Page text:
How to Support A Loved One Through Endometriosis
Endometriosis can come with a host of associated chronic symptoms. Chronic pain, fatigue, digestive issues - all of which are sure to challenge your loved one and put a strain on their relationships. As the partner of someone with these symptoms, the desire to fix and nurture them, pamper them and make all their pain go away is strong, but we risk smothering and patronizing them, and making incorrect assumptions about what they can and can’t do.
From supporting my partner with endometriosis, here are some tips on how best to support someone suffering with these symptoms, without condescending or assuming:
Ask them how they are
Ask your partner how they are feeling, don’t assume it was the same as yesterday. Regularly checking-in will ensure you are both singing from the same hymn sheet and will get you used to open and honest communication, a vital tool when dealing with endometriosis together.
Be attentive and mindful to your partner's response. Listen to what they are saying, not what you think they mean. They know how they are feeling better than anyone, and you can learn a lot when you actively listen.
The longer you know your partner, the easier it is to think you know them better than they know themselves. This is probably not true. Believe your partner if they say their pain is getting worse or their having a flare-up, even if it doesn’t match up with previous patterns and triggers. Rather than thinking you know best, pick up on this important information that will help you better understand your partner's endometriosis.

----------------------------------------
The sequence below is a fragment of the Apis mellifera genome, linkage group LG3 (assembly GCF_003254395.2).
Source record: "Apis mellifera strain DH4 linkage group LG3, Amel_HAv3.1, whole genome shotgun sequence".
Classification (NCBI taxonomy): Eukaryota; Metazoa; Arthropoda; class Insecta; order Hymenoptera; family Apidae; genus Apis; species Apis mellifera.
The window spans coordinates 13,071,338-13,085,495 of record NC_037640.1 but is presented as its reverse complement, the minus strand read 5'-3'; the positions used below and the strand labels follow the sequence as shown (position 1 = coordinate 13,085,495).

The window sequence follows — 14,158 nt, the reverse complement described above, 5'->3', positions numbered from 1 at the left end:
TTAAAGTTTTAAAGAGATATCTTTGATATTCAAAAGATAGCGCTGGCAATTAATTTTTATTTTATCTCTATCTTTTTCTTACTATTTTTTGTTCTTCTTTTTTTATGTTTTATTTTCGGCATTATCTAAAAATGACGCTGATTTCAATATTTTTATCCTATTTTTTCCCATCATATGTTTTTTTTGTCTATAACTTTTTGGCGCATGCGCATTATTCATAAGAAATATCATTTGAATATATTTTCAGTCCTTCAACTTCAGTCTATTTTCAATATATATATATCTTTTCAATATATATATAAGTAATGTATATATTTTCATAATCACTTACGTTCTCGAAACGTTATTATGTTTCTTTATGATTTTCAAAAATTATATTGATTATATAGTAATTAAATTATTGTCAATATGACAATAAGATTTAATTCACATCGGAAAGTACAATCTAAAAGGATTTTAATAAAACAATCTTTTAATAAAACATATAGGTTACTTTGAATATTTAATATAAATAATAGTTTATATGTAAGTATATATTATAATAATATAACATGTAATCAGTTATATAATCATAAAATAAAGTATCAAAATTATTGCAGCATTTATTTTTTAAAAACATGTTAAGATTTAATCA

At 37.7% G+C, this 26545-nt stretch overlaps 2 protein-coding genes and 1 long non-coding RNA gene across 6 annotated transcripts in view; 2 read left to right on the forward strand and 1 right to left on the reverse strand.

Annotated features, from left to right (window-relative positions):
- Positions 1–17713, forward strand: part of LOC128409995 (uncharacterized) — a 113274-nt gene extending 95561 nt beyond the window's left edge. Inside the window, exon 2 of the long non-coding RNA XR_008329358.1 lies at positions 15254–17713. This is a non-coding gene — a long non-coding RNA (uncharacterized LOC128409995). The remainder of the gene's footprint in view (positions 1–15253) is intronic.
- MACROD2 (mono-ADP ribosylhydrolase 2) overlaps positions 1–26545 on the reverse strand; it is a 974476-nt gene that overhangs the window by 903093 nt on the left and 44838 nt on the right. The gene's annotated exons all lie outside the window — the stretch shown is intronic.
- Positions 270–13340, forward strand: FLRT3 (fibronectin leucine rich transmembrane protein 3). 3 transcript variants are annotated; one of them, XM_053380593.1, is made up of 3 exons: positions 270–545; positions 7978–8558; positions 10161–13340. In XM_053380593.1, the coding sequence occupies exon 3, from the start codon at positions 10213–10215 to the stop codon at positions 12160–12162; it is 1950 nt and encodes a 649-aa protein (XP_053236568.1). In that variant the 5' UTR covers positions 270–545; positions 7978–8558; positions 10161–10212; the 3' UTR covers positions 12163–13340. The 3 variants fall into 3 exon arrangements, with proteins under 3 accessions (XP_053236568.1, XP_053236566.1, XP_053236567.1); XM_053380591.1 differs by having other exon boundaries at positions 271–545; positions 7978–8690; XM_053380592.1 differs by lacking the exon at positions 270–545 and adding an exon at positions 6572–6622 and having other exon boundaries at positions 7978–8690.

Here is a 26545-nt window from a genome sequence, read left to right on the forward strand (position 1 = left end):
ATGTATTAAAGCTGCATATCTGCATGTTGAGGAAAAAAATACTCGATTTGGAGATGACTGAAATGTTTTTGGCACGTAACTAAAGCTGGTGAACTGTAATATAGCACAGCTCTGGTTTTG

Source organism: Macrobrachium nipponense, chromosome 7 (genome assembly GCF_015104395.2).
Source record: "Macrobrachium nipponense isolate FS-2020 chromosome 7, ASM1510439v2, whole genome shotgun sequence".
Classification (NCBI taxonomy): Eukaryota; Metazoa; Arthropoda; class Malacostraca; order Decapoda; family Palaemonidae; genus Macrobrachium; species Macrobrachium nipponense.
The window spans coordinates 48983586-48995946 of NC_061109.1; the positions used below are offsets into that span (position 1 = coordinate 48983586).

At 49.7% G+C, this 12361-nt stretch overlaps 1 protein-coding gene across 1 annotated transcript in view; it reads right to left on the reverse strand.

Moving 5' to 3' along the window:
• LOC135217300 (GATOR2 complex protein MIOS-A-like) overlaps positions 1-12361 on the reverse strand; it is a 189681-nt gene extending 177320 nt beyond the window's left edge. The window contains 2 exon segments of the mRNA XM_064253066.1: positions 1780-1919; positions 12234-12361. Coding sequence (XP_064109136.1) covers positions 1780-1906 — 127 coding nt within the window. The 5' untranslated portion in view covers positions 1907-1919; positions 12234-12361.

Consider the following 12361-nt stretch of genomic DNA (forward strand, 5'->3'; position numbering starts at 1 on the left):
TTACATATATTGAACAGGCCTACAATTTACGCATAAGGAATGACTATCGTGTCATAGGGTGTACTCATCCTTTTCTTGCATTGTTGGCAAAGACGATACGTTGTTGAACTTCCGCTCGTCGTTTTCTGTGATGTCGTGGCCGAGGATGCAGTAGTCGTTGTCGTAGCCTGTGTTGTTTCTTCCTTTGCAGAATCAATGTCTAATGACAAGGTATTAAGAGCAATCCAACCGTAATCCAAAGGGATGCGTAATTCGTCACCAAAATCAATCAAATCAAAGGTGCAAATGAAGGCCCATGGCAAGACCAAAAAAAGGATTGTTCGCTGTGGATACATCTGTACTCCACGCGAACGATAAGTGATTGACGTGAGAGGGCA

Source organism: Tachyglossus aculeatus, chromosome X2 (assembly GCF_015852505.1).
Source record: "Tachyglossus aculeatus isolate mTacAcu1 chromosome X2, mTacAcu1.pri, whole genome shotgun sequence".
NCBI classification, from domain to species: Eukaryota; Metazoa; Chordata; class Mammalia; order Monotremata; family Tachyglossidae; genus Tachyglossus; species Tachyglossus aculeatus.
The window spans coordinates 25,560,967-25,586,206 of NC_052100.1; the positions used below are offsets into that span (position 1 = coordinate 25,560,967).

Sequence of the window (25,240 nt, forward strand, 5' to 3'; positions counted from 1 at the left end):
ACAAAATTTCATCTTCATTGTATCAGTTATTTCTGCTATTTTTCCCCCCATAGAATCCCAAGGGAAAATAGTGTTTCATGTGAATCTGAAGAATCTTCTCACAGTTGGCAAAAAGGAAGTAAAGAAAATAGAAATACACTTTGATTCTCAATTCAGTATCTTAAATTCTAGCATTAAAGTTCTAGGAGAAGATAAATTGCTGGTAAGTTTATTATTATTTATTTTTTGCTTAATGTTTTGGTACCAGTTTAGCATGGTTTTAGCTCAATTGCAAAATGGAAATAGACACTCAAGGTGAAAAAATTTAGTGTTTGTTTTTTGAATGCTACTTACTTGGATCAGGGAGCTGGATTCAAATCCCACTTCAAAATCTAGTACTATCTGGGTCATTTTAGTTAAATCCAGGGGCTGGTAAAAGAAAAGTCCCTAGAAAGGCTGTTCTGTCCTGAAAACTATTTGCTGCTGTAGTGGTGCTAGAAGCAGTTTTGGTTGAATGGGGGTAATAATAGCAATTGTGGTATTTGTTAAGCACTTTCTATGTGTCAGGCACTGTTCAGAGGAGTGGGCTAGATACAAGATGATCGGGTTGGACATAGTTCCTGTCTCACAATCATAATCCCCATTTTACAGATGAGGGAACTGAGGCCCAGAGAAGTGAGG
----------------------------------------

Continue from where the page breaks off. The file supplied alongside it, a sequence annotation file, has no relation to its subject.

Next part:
Don’t take things personally
When pain and discomfort flare-up, so can emotions. Your partner might snap at your or say something they don’t mean, or just plain ignore you when they are dealing with their own symptoms. Don’t take this personally as it will only build in to resentment and bad blood between you - remember that it is probably the endo talking and not your partner.
Go at their pace
If your partner is feeling well, don’t tell them to take it easy, and if they are suffering, don’t drag them along at a pace that will burn them out. Listen and watch for cues, and ask them directly. Take over some of their jobs and responsibilities when they are suffering.
The better you know endometriosis, the less mysterious your partners symptoms and challenges will be. Being well-equipped with knowledge about the condition and, more importantly, how it specifically affects your partner is key to managing the condition successfully as a couple.
Do you know someone that has made a difference with endometriosis advocacy?